Atmosphere is not conducive to sustaining agreements about Yemen: Falk

TEHRAN, Dec. 23 (MNA) – Richard Anderson Falk, professor emeritus of international law at Princeton University says “the opening of the port cities of Al Hudaydah and Sanaa, both covered by the Stockholm Agreement, handle up to 80% of humanitarian imports of food and medicine.”

“At this point, according to the most reliable international sources, 17.8 million Yemenis out of a population of 22.2 million are on the brink of starvation,” Falk added.

In an interview with the Tehran Times, the former United Nations High Commissioner for Human Rights said “it is likely that on the Saudi side, especially in the aftermath of the Khashoggi murder there was a serious concern about being blamed for another major humanitarian catastrophe if the ports remained closed.”


Following is the full text of the interview:

Stockholm talks in Sweden led to a cease-fire agreement in Al Hudaydah and other agreements. What do you think about these agreements?

The atmosphere is not conducive to sustaining agreements as there are apparently various militia factions on the government side that might seek to disrupt the agreement, and there have been some worrisome incidents along these lines.

At the same time, from a humanitarian perspective, it is crucial to upholding even this partial mitigation of the suffering of the Yemeni people. The opening of the port cities of Al Hudaydah and Sanaa, both covered by the Stockholm Agreement, handle up to 80% of humanitarian imports of food and medicine. At this point, according to the most reliable international sources, 17.8 million Yemenis out of a population of 22.2 million are on the brink of starvation.

Will this agreement lead to an agreement on the Sana'a airport and brings an end to this horrible war?

It is difficult to predict with any confidence any development with respect to Yemen, but if the Stockholm Agreement holds up, then there is an expectation that the same humanitarian arguments would lead to the reopening of the Sana Airport in the very near future.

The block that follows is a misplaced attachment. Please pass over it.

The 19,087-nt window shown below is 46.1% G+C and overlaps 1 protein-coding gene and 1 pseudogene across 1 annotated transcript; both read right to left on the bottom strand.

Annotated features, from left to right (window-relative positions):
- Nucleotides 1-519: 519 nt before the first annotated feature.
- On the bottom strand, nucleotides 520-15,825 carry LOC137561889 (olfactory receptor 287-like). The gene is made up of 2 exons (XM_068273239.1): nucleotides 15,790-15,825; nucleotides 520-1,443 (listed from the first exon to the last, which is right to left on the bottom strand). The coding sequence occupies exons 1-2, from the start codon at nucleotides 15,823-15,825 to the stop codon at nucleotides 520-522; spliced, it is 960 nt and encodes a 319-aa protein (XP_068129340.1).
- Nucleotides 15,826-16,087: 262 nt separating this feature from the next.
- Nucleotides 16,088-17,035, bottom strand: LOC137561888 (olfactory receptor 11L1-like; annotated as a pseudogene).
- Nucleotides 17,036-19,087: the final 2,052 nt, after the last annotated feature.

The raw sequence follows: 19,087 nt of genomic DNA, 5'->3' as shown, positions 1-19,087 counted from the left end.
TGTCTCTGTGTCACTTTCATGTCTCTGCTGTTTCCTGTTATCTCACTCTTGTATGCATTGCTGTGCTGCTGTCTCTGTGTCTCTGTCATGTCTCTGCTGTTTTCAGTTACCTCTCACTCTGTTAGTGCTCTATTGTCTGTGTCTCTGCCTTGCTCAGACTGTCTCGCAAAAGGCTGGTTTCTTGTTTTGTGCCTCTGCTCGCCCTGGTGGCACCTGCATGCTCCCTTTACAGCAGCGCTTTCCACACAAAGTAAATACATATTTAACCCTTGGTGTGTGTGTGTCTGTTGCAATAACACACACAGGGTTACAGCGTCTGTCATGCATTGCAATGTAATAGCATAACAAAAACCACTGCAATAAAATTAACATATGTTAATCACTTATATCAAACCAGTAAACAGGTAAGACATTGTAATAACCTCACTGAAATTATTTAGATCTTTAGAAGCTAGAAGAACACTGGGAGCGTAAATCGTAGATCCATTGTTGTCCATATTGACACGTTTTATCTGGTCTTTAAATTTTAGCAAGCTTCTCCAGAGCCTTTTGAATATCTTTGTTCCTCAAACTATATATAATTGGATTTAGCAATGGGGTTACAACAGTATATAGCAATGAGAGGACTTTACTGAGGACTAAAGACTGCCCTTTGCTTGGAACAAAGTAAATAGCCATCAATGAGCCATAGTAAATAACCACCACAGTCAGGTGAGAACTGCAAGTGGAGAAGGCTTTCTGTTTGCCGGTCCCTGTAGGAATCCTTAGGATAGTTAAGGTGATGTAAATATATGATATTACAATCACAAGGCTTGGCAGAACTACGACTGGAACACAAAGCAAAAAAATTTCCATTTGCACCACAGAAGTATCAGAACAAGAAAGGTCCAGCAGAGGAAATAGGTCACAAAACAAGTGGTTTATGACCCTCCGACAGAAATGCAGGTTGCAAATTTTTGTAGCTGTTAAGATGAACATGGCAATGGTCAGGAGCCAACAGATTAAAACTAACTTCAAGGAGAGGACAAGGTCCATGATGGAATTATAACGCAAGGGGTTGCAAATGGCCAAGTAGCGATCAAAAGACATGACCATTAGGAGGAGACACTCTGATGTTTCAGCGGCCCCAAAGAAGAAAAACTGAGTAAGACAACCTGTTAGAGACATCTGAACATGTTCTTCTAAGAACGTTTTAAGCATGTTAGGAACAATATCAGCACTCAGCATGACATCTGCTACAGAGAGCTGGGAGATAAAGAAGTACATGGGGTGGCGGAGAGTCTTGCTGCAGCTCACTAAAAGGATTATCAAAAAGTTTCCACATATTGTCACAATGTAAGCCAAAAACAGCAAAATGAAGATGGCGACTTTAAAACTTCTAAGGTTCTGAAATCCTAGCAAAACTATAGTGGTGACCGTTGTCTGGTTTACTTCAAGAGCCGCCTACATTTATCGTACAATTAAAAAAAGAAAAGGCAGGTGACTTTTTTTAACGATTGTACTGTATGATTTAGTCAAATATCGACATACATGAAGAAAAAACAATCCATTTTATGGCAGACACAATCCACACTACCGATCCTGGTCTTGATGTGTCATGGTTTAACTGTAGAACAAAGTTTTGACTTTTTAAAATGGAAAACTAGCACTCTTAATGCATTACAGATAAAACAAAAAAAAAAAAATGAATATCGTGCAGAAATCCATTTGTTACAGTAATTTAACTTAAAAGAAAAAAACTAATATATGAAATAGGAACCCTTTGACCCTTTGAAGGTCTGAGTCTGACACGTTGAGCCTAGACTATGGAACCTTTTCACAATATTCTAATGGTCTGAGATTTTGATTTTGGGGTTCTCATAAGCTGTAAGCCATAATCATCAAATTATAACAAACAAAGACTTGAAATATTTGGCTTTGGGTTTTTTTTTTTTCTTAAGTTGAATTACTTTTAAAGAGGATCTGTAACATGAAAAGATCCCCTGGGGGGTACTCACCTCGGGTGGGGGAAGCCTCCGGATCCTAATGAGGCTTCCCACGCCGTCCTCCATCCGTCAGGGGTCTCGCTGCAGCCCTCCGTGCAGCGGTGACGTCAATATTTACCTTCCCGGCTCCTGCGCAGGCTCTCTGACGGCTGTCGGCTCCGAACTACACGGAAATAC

What made the countries involved in the Yemen war come to the negotiating table?

Again, it is difficult to say as governments in situations of this kind do not reveal in public disclosure their real motivations. It is likely that on the Saudi side, especially in the aftermath of the Khashoggi murder there was a serious concern about being blamed for another major humanitarian catastrophe if the ports remained closed. For similar reasons, Washington may have exerted pressure to negotiate at this point with the central aim of reducing regional tensions. Such speculation gains credibility when the account is taken of the recent US Senate anti-Trump move to oppose further funding and involvement in the Yemen War.

Regarding repeated war crimes of the Saudi coalition in Yemen, will the United Nations and the International Criminal Court review this matter?

The answer here depends on the political context, and whether the war can be brought to a rapid end by diplomacy. If this is done there may be considerable pressure on the various interested parties to refrain from any initiative that would revive hostile reactions and mutual recriminations. The answer may also be linked indirectly to whether war crimes allegations are brought before the UN and ICC with respect to the Syrian War, especially in relation to the criminal policies and practices attributed to the Assad regime.

Interview by: Javad Heirannia

MNA/TT

News Code 140796

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